Hot Weather Riding

I tend to run hot, body temperature wise, and find that I can ride well into the single digits without too much worry.  My people come from a cold, wet place and that’s what I’m built for.  Heat, and especially humidity, are my achilles heel.  I’ve gone to great lengths to try and find hot weather riding gear that will allow me to ride when it’s sweltering.


Currently my go-to hot weather gear is a Fieldsheer mesh jacket in the lightest colours I could find.  I’ve never understood why someone would go with a black mesh jacket.  It defeats the purpose of trying to stay cool, unless you’re just aiming for the other kind of cool.


This jacket is brilliant.  It keeps the sun off you while feeling like you’re not wearing a jacket at all.  I think I’m actually cooler wearing this than I am in a t-shirt; much less likely to burn anyway.


The pants are where I’m having trouble.  A few years ago I found the most ventilated pants I could from Twisted Throttle.  These Macna vented pants do a great job of running air over my legs, but do very little where I need it most around my crotch.  To supplement those pants I got some riding shorts with a crotch pad, but they strangely disappeared, leaving me to ride with regular cotton underwear which is not remotely up to the job.

One of the great things about the convertible Roof Helmet is that you can swing it open for some wind on your face.  Even in that configuration the visor covers most of your face protecting you from Canadian sized summer bug impacts.  I just wish Roofs were a bit better ventilated across the top (the newer models might be, but they won’t give me one to test).  An adventure/off road styled Roof with a roomier chin bar and more ventilation across the top and back of the helmet would be a must-buy for me.


A long time ago I found the Alpine Stars vented SMX-1 boots and have never looked back.  I’ve put tens of thousands of kilometres on them and beaten them senseless, but they still do the job so well that anything else on my feet doesn’t feel right when changing gears.  They also keep my feet cool and are even good for walking around in (though they are very broken in).  When and if these ones give up the ghost I’ll go get another pair just like them.  The lightest ones now have a touch of Valentino yellow on them, which is no bad thing.  They keep changing the colours, so maybe I’ll get lucky and have a shot at some Lucifer Orange ones when I need them.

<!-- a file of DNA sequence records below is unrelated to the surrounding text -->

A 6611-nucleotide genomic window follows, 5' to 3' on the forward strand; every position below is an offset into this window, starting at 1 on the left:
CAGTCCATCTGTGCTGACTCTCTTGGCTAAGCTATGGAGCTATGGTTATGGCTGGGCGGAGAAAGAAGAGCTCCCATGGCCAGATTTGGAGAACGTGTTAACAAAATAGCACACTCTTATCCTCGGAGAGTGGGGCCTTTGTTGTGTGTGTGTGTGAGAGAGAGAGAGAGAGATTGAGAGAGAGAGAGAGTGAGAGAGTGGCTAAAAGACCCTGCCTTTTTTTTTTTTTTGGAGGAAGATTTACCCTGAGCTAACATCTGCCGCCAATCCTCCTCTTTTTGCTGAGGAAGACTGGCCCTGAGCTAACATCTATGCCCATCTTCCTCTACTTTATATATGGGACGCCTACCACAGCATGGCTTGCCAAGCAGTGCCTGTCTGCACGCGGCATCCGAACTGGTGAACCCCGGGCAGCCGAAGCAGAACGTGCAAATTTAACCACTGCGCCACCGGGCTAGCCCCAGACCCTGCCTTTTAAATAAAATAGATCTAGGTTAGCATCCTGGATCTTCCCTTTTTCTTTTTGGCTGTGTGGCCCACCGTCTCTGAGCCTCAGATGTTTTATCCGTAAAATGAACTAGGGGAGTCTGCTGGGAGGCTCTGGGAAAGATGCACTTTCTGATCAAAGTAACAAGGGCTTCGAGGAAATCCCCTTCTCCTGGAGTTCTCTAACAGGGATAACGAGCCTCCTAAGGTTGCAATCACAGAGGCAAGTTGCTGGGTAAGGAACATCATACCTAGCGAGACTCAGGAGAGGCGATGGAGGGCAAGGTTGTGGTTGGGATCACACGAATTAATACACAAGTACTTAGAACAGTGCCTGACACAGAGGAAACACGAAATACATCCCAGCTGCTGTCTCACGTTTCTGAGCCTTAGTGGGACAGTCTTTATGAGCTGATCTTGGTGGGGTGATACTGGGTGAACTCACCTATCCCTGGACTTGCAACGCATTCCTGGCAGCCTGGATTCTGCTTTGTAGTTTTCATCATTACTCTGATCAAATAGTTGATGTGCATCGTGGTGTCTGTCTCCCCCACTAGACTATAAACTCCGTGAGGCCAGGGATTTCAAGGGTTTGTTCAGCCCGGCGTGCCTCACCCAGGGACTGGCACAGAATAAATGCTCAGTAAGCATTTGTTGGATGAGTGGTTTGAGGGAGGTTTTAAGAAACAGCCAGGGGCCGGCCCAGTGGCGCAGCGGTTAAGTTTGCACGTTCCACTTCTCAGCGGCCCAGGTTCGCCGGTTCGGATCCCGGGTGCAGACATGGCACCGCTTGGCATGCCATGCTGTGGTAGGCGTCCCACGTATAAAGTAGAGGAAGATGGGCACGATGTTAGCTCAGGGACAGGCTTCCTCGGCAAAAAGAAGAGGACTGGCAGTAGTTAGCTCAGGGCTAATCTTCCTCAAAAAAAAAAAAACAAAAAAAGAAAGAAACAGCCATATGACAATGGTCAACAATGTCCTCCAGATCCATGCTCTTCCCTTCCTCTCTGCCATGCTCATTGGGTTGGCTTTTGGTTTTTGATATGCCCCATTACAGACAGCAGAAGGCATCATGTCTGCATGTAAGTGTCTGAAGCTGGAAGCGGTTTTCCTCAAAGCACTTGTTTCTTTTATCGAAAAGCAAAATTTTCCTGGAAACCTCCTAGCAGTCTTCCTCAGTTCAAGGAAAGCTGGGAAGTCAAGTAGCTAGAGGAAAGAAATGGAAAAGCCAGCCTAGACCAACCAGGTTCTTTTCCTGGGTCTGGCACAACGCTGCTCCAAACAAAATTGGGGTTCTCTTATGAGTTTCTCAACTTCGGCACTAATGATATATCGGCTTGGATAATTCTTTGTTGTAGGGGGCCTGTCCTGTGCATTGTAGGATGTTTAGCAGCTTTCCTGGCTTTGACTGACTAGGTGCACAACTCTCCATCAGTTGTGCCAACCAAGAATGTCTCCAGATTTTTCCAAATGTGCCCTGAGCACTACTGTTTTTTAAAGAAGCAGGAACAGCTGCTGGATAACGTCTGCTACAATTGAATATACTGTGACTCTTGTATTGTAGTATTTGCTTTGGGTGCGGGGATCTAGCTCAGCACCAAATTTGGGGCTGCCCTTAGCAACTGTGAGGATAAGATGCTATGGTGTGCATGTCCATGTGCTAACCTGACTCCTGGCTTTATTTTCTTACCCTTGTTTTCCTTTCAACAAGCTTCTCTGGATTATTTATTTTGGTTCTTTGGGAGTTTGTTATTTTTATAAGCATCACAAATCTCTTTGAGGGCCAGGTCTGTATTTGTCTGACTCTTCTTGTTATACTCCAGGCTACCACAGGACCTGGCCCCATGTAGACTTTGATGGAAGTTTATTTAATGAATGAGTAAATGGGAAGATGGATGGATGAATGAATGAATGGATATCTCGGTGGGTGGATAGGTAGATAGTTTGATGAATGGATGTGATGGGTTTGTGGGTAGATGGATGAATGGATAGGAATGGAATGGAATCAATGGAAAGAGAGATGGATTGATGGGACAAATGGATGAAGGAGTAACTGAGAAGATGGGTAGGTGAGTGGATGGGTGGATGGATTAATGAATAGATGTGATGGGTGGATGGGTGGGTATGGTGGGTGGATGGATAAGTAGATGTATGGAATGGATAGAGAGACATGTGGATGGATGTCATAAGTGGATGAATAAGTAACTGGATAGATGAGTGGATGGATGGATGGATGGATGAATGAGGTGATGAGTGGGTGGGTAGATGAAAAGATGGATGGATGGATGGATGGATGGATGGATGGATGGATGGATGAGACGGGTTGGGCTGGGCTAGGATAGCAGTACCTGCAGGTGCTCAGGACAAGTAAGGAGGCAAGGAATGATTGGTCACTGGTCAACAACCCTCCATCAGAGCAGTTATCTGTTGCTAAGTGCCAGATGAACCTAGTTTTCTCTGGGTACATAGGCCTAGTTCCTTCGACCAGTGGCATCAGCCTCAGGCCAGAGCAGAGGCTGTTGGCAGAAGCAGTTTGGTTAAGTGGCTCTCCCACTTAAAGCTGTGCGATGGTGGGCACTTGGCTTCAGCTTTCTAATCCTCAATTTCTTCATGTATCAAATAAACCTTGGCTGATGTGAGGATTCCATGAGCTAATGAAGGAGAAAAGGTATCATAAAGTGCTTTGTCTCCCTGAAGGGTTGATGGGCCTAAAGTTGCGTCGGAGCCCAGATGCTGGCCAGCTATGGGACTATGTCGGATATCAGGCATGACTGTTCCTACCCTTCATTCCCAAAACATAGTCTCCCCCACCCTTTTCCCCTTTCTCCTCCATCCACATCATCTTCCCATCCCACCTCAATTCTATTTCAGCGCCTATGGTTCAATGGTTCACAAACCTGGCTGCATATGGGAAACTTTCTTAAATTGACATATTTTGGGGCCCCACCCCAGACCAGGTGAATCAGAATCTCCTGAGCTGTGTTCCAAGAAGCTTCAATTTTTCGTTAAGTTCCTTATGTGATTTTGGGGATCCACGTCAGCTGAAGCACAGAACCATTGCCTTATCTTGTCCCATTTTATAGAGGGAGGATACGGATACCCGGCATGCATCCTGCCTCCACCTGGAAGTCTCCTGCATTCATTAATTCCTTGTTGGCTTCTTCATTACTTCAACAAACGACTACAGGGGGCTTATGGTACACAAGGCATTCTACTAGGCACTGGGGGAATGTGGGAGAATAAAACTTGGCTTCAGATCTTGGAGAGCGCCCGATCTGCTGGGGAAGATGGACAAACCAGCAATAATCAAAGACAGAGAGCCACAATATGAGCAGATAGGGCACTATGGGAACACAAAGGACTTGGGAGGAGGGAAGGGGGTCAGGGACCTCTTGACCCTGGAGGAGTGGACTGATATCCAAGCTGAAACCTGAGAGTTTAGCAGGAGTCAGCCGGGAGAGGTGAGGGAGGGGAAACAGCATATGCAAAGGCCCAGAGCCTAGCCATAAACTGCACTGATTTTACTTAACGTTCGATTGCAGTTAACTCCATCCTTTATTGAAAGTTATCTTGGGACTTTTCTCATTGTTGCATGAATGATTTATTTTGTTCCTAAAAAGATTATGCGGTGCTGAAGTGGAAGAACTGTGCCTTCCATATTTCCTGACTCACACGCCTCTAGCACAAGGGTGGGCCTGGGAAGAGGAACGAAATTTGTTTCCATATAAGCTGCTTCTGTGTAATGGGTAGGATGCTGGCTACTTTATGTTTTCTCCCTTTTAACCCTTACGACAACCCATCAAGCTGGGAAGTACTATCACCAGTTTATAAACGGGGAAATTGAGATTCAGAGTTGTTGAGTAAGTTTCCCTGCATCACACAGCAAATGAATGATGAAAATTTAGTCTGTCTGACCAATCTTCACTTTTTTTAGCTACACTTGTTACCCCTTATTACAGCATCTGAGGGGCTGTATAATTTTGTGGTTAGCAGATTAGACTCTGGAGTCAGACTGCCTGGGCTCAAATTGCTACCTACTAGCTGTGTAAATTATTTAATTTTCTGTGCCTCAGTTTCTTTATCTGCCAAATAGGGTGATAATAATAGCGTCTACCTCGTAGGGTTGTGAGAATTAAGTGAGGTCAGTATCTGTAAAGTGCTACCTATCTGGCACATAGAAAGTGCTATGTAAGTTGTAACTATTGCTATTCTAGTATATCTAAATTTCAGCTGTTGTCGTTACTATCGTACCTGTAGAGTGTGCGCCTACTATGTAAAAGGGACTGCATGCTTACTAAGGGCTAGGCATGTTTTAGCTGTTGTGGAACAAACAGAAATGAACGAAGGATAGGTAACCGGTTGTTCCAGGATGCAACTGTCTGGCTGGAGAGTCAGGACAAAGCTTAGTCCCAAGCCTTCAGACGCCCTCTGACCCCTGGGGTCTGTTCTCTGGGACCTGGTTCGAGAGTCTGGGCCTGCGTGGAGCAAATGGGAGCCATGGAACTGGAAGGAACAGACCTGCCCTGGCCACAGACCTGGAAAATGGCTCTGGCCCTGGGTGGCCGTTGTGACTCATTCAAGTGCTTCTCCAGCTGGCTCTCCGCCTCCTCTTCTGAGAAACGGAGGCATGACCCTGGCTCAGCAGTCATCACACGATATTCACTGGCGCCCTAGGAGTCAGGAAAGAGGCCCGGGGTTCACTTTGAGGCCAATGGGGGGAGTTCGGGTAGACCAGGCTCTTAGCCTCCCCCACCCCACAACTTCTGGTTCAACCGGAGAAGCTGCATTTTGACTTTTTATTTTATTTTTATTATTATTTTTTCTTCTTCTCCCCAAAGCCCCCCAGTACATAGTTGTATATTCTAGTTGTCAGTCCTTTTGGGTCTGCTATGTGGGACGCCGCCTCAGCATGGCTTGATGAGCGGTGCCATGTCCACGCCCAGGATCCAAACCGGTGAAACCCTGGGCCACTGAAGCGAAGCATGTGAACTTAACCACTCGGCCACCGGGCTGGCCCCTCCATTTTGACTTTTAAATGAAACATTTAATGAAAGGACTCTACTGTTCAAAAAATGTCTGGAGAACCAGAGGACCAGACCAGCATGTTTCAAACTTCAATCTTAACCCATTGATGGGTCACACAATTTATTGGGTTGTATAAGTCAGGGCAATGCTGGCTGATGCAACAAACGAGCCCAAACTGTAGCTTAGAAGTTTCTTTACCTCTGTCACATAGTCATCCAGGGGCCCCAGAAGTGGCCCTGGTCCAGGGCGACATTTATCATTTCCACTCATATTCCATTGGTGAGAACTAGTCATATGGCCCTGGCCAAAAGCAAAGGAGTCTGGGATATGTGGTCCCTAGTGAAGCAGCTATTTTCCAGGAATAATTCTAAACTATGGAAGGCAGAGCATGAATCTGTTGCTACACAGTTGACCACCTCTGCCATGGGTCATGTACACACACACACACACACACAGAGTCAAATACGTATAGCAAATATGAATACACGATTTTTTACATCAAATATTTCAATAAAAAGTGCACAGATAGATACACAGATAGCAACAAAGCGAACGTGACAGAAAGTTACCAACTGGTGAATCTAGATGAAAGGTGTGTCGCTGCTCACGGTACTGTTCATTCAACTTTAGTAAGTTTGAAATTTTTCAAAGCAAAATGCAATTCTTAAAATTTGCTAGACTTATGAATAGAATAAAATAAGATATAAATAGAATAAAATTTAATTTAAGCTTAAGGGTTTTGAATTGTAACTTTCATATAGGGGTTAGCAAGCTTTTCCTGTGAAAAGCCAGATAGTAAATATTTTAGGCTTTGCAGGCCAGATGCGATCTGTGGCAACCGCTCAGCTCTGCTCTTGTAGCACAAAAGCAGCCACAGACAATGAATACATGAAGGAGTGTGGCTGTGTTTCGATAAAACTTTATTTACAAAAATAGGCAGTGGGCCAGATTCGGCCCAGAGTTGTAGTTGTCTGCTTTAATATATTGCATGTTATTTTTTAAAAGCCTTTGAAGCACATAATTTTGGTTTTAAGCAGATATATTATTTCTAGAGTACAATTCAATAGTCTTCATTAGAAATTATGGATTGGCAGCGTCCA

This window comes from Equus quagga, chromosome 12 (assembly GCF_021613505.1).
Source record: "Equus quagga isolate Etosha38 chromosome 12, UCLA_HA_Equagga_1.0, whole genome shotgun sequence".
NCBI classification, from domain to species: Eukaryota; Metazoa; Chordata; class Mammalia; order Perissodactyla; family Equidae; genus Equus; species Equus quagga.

I’m focusing on fine tuning the bike/bum interface.  The best time of year to buy summer gear is the fall, and this fall is no exception.  Klim gear is usually a bit too rich for me, but I was able to find some vented Klim Savanah pants for under $200CAD.  I’m looking forward to seeing if the Klims really are all that.


I’m also replacing the biking underwear that wandered off.  It isn’t cheap, but a good pair of technical underwear was the suggestion from many people when I asked.  Sixs makes a wide variety of riding focused sports underwear, so I went with the butt padded, seamless boxers.  The other pair I had looked a little less fancy, so I’m hoping this will be money well spent.  Their range of gear covers everything from top to bottom, so this might be the first of many purchases.

In order to keep the dreaded monkey butt from rearing its ugly head during hot weather riding you need moisture wicking underwear.  On my long ride last weekend my cotton boxers were soaked when I got back and I was so sore I couldn’t sit down.  You do not want to get sweaty and wet under there, but your butt is on a black, vinyl seat so it’s going to trap heat.  I’ve been looking into options to introduce some air under me.  Adventure Bike Rider Magazine mentioned Cool Covers a few issues back, but they don’t make a cover for my fifteen year old Tiger.


Another option is the Bead Rider seat cover.  I’ve heard mixed reviews on beaded seats though.  They work well on shorter rides but over a long day they start to feel like torture.  I’m still considering my options here but the Cool Cover’s futuristic look appeals more than the cabbie look of a beaded seat cover.


When I asked online, two super-stars who had just managed to complete a Bun Burner Gold very hard to do long distance ride had some hard won advice.  Everyone swears by technical sports underwear that wick moisture, so that’s an easy fix even if you just go for Under Armour or something like.  Wolfe’s suggestion of a Bill Meyers custom seat isn’t cheap but isn’t as expensive as I feared it might be (about the same as a new set of tires).  The old padding on my seat would benefit from a refresh and would go a long way towards making the Tiger all day rideable.


His other suggestion of the King of Fleece cover follows a popular bike habit of using pelts to separate your butt from unforgiving vinyl.  Sheepskin is a traditional choice, but I suspect some of the engineered solutions above might produce better results.


There are various new seat options, but not for my old Tiger, and spending that kind of money on a new seat for an old bike doesn’t make much sense.  If I’m going that route, I think I’ll be giving Bill Meyers a call.  A Canadian winter would be a good time to send the seat in.


I’m curious to see how the new undies and pants will do on hot future rides (which are only going to become more common).  The old, stiff seat may eventually get some attention, and I have a contact in mind in Bill Meyers.  You’ve got lots of options for finding ways to ride in comfort even in hot and humid weather.  Hopefully this helps you find ones that work.

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